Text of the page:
The European Union’s antitrust chief says Microsoft cannot charge licensing fees for software blueprints that it is offering to share with competitors unless it can prove the computer code is innovative.
The official, Neelie Kroes, also told European lawmakers on Tuesday that she has not yet received all information on Microsoft’s offer to share software code and comply with a 2004 EU antitrust ruling.
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Microsoft Corp. has until Feb. 15 to meet European Commission demands from December that it provide complete and accurate information on code that would allow competitors’ products to communicate smoothly with servers running Microsoft operating systesms.
EU antitrust regulators have threatened Microsoft with daily fines of 2 million euros ($2.36 million), retroactive to mid-December, if it fails to comply by the deadline.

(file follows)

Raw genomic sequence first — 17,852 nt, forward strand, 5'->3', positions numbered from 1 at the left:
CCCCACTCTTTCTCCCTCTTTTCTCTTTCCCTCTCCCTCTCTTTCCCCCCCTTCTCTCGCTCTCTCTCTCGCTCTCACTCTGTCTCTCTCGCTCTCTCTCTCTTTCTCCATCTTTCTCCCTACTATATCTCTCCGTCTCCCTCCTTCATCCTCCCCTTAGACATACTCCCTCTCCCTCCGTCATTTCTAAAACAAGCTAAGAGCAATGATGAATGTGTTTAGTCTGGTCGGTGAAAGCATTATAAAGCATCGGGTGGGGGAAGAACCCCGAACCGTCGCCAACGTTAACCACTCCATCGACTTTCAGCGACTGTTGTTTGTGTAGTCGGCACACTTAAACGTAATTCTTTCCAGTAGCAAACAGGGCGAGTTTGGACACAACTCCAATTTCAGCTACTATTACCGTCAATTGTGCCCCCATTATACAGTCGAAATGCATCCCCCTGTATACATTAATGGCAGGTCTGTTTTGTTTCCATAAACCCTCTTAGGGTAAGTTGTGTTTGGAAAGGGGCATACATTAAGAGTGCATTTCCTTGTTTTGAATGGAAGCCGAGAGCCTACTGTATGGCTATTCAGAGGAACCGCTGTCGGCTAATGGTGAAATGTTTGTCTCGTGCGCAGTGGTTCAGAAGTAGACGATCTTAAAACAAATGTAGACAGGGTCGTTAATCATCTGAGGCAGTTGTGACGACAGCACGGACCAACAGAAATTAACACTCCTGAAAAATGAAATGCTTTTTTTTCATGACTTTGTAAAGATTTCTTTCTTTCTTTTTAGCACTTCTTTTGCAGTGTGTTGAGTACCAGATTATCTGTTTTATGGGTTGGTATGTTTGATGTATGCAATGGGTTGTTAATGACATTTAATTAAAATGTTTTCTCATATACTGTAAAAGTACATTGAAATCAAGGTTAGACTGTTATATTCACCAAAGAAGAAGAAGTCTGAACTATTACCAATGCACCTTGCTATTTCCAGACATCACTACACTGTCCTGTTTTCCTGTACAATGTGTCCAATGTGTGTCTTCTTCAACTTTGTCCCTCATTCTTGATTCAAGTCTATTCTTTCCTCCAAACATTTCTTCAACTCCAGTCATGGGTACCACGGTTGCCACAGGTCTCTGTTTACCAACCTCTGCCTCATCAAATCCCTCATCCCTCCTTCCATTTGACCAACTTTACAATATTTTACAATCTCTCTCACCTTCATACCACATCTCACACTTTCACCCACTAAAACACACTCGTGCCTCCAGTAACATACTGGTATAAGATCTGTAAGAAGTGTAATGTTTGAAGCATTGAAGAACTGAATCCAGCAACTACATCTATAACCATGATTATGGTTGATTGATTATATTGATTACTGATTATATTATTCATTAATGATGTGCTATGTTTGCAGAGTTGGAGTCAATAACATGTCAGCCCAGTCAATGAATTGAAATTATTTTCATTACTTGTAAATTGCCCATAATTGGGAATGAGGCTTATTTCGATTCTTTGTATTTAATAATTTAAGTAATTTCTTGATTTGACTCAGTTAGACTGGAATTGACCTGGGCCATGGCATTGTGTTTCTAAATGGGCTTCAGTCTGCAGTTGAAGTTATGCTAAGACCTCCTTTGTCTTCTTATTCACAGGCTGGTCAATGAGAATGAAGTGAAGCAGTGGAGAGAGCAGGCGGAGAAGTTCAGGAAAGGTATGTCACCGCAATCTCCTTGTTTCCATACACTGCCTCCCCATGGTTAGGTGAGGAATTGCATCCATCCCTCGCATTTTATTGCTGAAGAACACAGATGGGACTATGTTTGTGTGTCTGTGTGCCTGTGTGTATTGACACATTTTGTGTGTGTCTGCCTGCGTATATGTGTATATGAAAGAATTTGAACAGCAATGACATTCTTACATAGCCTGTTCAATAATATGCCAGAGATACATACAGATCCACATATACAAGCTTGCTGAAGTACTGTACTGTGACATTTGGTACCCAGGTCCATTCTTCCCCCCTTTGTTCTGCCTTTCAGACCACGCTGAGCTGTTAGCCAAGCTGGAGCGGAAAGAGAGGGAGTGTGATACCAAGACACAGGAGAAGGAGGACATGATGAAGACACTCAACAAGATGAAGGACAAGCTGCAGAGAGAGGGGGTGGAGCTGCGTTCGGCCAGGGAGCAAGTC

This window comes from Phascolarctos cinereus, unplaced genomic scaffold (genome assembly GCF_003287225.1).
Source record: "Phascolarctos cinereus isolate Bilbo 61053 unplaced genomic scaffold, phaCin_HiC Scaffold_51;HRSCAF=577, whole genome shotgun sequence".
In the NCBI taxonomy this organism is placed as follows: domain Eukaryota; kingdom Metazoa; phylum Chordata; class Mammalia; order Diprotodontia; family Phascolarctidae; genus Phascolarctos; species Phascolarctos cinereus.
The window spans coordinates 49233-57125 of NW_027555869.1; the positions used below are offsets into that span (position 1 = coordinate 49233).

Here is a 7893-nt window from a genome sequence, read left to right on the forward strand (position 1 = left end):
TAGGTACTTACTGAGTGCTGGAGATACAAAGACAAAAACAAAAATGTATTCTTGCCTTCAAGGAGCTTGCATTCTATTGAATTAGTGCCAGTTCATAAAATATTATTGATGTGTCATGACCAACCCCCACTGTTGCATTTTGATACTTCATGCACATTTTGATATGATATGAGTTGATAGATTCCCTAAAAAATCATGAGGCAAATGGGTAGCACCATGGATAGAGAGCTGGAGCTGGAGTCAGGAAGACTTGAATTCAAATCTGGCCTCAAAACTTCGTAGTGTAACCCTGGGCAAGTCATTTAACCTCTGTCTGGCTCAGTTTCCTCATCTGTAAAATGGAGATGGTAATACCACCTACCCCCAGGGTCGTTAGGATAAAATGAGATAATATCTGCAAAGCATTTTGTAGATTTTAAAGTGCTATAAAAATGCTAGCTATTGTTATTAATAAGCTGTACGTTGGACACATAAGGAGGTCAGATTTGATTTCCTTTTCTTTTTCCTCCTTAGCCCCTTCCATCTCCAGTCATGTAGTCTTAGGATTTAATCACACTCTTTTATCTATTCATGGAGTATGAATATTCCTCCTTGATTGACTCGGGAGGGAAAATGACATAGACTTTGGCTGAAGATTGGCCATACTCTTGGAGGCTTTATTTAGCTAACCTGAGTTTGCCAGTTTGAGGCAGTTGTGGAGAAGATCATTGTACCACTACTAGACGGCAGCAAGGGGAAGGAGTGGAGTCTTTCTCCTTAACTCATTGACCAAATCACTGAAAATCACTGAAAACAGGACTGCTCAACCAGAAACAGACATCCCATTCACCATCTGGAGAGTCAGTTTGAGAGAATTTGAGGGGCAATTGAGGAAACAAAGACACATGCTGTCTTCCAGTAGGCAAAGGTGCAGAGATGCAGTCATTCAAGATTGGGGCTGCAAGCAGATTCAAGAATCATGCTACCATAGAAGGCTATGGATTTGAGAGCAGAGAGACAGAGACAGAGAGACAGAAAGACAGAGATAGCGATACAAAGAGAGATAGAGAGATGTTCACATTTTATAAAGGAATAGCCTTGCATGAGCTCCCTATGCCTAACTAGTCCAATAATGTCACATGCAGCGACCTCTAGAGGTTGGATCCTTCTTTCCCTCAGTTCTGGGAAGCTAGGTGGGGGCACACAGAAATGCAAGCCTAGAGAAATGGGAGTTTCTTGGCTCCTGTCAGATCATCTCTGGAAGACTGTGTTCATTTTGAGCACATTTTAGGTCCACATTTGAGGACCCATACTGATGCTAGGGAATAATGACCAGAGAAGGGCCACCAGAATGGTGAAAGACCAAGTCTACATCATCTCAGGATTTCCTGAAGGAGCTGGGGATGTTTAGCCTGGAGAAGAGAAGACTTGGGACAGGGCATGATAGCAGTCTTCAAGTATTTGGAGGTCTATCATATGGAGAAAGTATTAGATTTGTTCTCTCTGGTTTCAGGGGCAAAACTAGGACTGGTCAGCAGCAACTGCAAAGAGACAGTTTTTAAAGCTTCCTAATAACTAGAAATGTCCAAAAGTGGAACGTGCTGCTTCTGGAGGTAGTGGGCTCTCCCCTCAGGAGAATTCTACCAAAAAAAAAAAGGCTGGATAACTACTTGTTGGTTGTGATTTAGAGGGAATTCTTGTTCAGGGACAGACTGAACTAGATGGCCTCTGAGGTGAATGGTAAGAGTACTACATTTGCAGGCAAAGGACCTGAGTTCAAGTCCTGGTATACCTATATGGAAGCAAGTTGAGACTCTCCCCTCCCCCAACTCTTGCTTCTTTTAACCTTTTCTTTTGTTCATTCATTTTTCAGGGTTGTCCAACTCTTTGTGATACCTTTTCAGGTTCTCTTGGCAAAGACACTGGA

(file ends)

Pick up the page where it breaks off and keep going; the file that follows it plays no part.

In December, Microsoft provided EU officials with thousands of documents but an independent monitor said they were “fundamentally flawed” and required a drastic overhaul to make them workable.
Last week, Microsoft offered to let competitors examine some server source code, calling it the “ultimate documentation” which might address regulators’ concerns. Kroes said the first she heard of that offer was via a Microsoft press release.
The EU has never asked Microsoft to supply source code and backers of open source alternatives to the Redmond, Wash., company’s proprietary operating systems called last week’s offer a “poisoned apple” as the terms of access to the code were unclear.
EU officials and an independent monitor held talks Monday at Microsoft Corp.’s U.S. headquarters to discuss improvements to the technical documentation that the software company has so far supplied.